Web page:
Does the NHS need more money?

In recent years, NHS spending has been protected while other budgets, such as those for local government services and policing, have been subject to significant cuts. Despite this, health services are facing unprecedented financial and operational pressures, with many NHS organisations in deficit and performance against key standards deteriorating.

Demand for health care is rising for several reasons: the population is increasing; more people are living longer, often with multiple long-term conditions; and technological advances mean that new treatments are available. As a result, health services are treating more people than ever before. For example, between 2003/4 and 2015/16, the number of admissions to hospital increased by 3.6 per cent a year.

At the same time, the NHS is enduring the most prolonged funding squeeze in its history. Between 2015/16 and 2020/21 funding increases will average 0.7 per cent a year in real terms, compared to the long-term average of approximately 4.0 per cent a year since the NHS was established.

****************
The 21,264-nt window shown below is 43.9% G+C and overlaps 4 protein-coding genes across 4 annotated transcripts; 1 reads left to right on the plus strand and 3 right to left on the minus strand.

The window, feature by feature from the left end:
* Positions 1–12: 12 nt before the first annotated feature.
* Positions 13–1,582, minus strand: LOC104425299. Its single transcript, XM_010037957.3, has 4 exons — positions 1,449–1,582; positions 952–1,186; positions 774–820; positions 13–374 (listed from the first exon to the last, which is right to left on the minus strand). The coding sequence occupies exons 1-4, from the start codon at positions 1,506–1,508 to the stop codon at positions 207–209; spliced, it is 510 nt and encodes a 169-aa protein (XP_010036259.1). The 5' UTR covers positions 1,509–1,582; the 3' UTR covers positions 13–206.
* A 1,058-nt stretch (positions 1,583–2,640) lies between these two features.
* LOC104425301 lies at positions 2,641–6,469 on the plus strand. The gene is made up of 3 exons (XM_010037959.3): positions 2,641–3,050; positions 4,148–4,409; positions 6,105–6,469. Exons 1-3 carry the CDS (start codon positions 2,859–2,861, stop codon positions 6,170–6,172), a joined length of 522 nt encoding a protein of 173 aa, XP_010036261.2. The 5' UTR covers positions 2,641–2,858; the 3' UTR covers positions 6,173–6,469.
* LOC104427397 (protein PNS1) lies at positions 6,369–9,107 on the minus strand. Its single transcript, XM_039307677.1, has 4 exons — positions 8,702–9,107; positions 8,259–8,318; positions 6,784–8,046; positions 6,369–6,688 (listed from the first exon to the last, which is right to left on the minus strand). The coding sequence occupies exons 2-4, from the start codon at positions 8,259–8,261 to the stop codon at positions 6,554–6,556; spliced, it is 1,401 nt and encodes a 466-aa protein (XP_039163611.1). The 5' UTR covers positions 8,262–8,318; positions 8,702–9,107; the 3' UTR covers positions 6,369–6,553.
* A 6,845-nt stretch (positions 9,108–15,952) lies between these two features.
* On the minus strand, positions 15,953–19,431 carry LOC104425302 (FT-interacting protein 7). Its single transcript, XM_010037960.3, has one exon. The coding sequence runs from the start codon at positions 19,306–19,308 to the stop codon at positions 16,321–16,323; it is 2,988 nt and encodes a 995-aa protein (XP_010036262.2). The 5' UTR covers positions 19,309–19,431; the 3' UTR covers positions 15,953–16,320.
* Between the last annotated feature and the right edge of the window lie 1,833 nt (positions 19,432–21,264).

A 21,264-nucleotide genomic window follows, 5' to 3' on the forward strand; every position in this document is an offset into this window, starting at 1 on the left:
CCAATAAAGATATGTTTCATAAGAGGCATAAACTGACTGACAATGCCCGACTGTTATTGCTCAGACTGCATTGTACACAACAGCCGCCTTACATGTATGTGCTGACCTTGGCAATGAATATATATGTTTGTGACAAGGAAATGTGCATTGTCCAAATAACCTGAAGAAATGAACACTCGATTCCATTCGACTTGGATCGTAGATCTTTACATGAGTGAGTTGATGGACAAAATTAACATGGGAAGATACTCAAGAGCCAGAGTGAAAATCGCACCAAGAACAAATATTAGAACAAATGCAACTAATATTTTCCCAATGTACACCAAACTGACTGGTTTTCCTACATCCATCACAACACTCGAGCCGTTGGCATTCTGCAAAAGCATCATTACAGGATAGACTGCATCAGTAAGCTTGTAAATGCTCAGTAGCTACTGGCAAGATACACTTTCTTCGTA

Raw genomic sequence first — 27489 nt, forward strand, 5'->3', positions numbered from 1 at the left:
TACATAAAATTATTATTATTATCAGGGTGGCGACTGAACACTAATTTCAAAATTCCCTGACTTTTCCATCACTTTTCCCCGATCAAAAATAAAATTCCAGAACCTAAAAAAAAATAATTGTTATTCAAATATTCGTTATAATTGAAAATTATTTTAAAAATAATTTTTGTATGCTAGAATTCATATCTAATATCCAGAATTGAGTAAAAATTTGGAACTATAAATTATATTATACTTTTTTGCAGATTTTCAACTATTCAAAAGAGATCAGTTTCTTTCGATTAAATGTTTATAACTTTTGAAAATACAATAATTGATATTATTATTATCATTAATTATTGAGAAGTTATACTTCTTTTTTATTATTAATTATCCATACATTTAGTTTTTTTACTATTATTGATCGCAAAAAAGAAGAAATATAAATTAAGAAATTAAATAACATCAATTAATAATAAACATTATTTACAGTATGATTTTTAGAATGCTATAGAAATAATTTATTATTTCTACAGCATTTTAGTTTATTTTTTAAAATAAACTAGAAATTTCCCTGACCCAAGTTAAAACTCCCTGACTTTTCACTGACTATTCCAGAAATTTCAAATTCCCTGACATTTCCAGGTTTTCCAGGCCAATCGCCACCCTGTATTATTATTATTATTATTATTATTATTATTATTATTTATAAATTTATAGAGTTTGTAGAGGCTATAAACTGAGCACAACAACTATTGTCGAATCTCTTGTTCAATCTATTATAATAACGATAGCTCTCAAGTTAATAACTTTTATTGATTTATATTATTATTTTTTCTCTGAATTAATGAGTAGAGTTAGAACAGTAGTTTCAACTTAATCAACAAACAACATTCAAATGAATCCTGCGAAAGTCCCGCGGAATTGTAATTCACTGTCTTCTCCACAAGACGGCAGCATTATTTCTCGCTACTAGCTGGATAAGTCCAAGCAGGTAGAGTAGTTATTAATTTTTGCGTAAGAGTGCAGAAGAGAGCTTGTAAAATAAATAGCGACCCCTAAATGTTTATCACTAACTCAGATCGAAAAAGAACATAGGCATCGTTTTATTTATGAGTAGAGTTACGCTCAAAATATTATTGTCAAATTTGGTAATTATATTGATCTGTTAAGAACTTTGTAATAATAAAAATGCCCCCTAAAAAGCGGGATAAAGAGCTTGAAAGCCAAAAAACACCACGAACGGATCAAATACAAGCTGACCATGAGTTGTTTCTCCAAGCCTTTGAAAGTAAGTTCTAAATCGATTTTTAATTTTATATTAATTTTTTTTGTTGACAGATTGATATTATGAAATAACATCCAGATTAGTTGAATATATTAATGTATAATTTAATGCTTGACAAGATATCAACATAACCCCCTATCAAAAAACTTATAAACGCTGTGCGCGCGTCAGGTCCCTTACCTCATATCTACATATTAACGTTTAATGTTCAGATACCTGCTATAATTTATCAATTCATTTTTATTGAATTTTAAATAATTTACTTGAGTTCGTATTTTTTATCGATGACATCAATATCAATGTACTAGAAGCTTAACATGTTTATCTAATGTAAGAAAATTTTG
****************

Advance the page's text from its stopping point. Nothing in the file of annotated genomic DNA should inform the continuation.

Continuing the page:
The mismatch between increases in activity and in funding is creating significant challenges. All areas of the NHS are affected, with acute hospitals, general practice, mental health and community services all under pressure. In December 2016, NHS Improvement forecast that NHS trusts would end 2016/17 with a potential deficit in the range of £750–£850 million, despite the injection of £1.8 billion of sustainability and transformation funding. At the same time, performance against key waiting time targets is deteriorating, there is evidence that access to some health services is being rationed and quality of care in some services is being diluted.

Full article from The Kings Fund, 12 May 2017